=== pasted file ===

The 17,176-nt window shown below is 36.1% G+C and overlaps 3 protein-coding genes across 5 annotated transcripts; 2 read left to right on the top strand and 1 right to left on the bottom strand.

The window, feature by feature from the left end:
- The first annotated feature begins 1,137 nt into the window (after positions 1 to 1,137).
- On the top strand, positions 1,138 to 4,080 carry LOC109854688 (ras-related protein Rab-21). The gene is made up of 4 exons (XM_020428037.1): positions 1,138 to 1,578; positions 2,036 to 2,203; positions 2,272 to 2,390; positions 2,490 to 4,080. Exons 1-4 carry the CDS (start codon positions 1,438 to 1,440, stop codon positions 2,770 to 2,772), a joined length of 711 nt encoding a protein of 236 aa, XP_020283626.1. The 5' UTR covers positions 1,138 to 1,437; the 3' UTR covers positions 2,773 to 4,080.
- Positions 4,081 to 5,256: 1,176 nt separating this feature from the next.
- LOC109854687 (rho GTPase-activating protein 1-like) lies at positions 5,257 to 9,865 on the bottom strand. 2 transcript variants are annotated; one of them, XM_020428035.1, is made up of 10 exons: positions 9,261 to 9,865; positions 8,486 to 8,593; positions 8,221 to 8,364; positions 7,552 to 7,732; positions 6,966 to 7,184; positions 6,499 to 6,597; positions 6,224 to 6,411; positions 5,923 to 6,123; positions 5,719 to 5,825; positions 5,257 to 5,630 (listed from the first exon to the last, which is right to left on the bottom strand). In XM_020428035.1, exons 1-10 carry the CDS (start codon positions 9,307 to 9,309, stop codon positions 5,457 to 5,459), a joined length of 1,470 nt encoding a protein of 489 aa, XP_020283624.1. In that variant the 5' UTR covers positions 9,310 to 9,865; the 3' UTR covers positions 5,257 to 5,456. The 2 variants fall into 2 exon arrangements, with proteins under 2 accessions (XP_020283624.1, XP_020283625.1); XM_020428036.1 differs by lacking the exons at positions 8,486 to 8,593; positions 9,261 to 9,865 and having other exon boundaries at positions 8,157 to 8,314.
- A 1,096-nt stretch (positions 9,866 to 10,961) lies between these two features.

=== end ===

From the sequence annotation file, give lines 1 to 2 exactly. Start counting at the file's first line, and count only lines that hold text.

The 17,176-nt window shown below is 36.1% G+C and overlaps 3 protein-coding genes across 5 annotated transcripts; 2 read left to right on the top strand and 1 right to left on the bottom strand.

The window, feature by feature from the left end: